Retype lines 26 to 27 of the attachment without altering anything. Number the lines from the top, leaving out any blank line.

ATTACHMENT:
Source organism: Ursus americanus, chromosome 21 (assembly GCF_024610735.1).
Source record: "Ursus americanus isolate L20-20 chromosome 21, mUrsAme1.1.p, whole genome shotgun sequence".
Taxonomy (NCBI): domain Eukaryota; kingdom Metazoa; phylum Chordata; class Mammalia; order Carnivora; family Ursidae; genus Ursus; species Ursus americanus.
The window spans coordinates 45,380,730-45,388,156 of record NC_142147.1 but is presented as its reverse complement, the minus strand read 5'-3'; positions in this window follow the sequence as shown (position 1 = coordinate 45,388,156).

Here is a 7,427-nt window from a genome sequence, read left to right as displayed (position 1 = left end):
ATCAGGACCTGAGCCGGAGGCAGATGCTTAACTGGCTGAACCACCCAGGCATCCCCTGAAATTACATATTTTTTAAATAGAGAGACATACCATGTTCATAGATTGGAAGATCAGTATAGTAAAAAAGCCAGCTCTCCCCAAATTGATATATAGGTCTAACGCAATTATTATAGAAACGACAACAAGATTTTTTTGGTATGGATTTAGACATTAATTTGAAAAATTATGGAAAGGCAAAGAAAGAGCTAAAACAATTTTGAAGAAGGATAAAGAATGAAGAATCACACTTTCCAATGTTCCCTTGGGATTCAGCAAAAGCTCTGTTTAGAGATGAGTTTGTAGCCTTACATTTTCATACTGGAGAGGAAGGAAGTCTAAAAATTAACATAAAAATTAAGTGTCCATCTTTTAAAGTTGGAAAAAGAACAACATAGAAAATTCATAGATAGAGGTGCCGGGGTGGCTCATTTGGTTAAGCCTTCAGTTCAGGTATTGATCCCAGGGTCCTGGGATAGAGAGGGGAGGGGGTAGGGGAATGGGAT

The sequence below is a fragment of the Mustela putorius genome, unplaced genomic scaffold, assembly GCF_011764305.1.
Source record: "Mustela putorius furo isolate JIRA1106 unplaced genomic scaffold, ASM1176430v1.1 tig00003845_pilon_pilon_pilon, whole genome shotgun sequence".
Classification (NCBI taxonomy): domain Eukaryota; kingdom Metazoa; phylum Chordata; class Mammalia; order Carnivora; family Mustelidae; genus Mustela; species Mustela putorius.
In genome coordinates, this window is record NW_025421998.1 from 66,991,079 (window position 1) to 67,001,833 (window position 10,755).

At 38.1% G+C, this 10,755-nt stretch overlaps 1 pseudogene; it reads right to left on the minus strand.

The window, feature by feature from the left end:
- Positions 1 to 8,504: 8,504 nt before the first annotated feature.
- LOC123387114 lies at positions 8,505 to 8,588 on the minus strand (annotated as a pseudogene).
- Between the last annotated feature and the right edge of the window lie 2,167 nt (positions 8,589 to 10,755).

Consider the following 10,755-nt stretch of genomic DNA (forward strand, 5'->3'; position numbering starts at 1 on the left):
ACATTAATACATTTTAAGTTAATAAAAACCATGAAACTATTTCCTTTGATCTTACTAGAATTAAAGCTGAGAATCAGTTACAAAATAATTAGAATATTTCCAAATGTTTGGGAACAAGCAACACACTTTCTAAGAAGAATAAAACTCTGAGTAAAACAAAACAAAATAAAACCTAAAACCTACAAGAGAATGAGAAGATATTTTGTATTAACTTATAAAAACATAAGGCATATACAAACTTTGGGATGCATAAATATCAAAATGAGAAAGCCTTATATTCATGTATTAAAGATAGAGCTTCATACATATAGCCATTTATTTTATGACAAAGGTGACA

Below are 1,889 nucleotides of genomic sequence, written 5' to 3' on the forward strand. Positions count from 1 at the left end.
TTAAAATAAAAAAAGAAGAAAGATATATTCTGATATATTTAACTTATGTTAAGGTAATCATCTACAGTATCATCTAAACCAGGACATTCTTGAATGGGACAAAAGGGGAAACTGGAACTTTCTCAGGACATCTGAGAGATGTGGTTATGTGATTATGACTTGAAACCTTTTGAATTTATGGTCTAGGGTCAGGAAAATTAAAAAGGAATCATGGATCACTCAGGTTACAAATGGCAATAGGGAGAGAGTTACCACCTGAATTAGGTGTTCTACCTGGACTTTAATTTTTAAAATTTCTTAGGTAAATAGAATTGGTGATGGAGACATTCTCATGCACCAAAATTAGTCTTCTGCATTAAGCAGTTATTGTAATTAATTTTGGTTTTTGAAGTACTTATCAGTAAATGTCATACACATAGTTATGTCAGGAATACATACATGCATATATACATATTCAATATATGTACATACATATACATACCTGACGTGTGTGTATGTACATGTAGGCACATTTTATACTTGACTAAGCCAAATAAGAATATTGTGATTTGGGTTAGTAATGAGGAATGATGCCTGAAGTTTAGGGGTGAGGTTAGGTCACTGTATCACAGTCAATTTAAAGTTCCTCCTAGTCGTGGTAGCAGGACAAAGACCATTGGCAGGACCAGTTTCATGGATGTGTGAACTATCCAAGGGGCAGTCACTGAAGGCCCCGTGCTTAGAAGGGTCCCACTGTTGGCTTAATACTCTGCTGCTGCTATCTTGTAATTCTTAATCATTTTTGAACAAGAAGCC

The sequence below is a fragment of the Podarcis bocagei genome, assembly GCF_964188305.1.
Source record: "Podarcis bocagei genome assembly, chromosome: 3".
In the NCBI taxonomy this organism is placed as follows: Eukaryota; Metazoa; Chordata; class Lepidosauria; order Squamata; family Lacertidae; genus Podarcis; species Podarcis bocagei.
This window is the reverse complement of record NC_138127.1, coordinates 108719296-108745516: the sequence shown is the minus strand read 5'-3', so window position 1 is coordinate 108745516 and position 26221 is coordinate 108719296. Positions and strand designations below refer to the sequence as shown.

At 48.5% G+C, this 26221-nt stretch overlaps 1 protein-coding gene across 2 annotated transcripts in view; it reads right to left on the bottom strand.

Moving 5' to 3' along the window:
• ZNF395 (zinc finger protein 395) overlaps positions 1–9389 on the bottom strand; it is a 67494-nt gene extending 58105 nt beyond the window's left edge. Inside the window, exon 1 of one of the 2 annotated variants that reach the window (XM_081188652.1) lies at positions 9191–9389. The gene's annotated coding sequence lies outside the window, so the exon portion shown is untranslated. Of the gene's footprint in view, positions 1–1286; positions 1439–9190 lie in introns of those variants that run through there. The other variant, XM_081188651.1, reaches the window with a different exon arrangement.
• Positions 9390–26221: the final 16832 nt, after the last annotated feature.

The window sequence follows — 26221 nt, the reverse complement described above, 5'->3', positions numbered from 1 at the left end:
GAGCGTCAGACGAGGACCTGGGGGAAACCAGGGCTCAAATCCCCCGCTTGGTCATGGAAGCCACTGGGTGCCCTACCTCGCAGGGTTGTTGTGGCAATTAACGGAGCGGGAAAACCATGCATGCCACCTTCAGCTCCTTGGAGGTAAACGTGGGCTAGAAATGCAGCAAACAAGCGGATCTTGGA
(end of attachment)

• ZNF395 (zinc finger protein 395) overlaps positions 1–9389 on the bottom strand; it is a 67494-nt gene extending 58105 nt beyond the window's left edge. Inside the window, exon 1 of one of the 2 annotated variants that reach the window (XM_081188652.1) lies at positions 9191–9389. The gene's annotated coding sequence lies outside the window, so the exon portion shown is untranslated. Of the gene's footprint in view, positions 1–1286; positions 1439–9190 lie in introns of those variants that run through there. The other variant, XM_081188651.1, reaches the window with a different exon arrangement.
• Positions 9390–26221: the final 16832 nt, after the last annotated feature.